MYRTLE BEACH — The Grand Strand was home to the second fastest-growing metropolitan area in the country last year, but that growth is unbalanced.
The area's surging population is largely composed of retirees leaving the Northeast, analysts say, because home prices there are significantly higher. That allows transplants to buy comparable properties here at almost half the price.
The resulting migration has led to a boom in local development and created a retired leisure class with disposable income to spend on restaurants and entertainment.
But as the Myrtle Beach area booms, it is falling behind in attracting and retaining millennials and young professionals. The share of people aged 20 to 34 in the Myrtle Beach metropolitan area shrank 6.9 percent from 2013 to 2016, according to Census estimates. In the same period, the share of people aged 60 or older grew 11 percent.
Meanwhile, cities like Charleston and Greenville are luring millennials with booming downtown areas and more diverse job offerings.
"Your growth has to be sustainable," said Carol Coleman, the planning director for the city of Myrtle Beach. "If we've got a huge segment of our population that's aging ... this sounds terrible, but they start dying off. Or they have to go somewhere else where family is because they can't live on their own anymore."
Across the state, millennials and young professionals are flocking to areas with urban amenities, said Frank Hefner, director of the Office of Economic Analysis at the College of Charleston.
Students from the college, he said, "will stay here underemployed because they like it, at a lower skill level than they're qualified for. A lot of times it's not an upwardly mobile job."
But a high cost of living in the Charleston area can be an issue for professionals on starting salaries. Joseph Von Nessen, a research economist at the University of South Carolina, said the Greenville and Spartanburg area is the only region of the state that is attracting people aged 20 to 35 at a faster rate than its aggregate population expansion.
"Young people are moving to Charleston, there’s no question, but not at a pace that is different from what we would otherwise suspect, given the growth rate in that region already," Von Nessen said.
In Columbia, the University of South Carolina attracts thousands of students to the city. But few stay after graduation, often leaving for jobs in larger cities such as Atlanta or Charlotte, according to Andre Saleeby, chairman of the Columbia Opportunity Resource.
"We have a problem keeping them," Saleeby said. "It's almost like they've made a decision to leave before it's time to actually go."
COR focuses on retaining young professionals in Columbia. Saleeby, who moved back after living for a few years in New York City, said salaries might not be as high as other places but connections to a volunteering effort or leadership organization can keep millennials in town.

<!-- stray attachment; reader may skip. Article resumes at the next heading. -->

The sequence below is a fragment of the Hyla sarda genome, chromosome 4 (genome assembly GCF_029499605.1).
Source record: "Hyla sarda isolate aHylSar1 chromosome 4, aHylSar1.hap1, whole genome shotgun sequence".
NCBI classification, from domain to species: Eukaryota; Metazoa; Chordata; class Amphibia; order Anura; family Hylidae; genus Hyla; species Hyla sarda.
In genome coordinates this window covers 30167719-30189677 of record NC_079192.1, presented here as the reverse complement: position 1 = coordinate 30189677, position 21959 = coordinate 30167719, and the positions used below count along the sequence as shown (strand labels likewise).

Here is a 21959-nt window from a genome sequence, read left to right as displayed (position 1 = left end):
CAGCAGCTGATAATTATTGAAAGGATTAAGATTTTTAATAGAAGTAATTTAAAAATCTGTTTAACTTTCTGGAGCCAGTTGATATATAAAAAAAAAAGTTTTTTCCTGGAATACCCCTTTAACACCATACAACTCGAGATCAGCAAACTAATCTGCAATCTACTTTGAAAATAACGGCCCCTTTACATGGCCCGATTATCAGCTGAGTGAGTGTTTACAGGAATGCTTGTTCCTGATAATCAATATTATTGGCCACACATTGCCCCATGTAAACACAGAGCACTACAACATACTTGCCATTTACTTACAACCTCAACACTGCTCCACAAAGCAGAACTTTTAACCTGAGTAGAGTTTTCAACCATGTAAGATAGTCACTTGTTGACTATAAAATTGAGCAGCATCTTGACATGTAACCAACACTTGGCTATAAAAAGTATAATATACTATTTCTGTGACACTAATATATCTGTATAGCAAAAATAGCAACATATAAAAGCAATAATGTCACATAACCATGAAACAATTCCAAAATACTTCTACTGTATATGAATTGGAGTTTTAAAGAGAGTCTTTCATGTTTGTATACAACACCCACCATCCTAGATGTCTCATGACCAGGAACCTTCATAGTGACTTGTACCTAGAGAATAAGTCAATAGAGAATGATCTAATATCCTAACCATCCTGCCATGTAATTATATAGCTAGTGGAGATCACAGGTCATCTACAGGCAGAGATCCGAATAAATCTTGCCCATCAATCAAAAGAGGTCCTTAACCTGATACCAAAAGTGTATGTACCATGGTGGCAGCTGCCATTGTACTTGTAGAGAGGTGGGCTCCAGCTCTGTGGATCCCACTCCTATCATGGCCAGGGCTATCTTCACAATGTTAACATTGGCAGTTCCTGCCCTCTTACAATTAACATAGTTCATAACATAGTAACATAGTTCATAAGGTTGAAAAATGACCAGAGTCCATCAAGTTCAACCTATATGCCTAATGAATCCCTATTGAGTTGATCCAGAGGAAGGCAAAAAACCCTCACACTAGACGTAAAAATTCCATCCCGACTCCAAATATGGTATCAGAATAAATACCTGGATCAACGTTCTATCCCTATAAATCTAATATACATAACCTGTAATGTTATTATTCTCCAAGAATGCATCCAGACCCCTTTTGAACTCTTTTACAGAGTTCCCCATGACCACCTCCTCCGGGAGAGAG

"People enjoy being engaged and feeling like they're making a difference," he said.
Need for labor
In the Myrtle Beach area, the flight of young people who grow up locally is such a point of stress that it has become an issue among those seeking political office.
Former Mayor Mark McBride, who is running to occupy the office again, suggested retaining young talent by creating a tech incubator program modeled on the Charleston Digital Corridor. Tim McGinnis, who recently won a primary to represent a Horry County district in the S.C. House of Representatives, has said he wants the area to be "a place where you want to move a family."
The fact that Myrtle Beach's population growth is disproportionately driven by residents that don't work is also an issue as the labor market remains tight across the state. The Grand Strand's job market is booming even more than in other parts of South Carolina.
Misty Coan owns and operates Lulu's Cafe on Ocean Boulevard in Myrtle Beach. She's so far managed to sidestep the problems other restaurateurs have had by hiring high school and college students who might have no serving or restaurant experience. That can also mean catering to the whims of teenage workers, however.
"When they tell you there’s a concert in Charlotte next week, you have to let them off for that concert in Charlotte next week," she said. "They’re gonna go anyway."
Myrtle Beach is working to catch up with some of the urban amenities that attract young professionals to other areas, City Manager John Pedersen said. The city has been installing miles of bike lanes and encouraging new developments that make the landscape more attractive to pedestrians.
But the bigger hurdle could be creating professional jobs. Tourism looms large on the Grand Strand, and many of the openings available are in the relatively low-skilled service and retail sectors. Manufacturing and industry face roadblocks because of the area's lack of a port or interstate access.
"There is a relative shortage of first jobs for young professionals," Pedersen said.
Myrtle Beach did begin offering construction incentives this year for technology and medical businesses. Health care may prove to be the most reliable employer for millennials with the necessary training, as several hospital systems are expanding or building new facilities.
Coan, the diner owner, is also a parent. She will send her oldest son, Connor, to The Citadel in 2018. But like many of her friends, Coan worries her children won't find jobs that would bring them back to Myrtle Beach.
"We’re educating our children and then we’re sending them off to another community," Coan said. "There's something to be said about coming back to your hometown and being a good, productive member of society."
This story had been updated after a previous version misstated the name of Lulu's Cafe.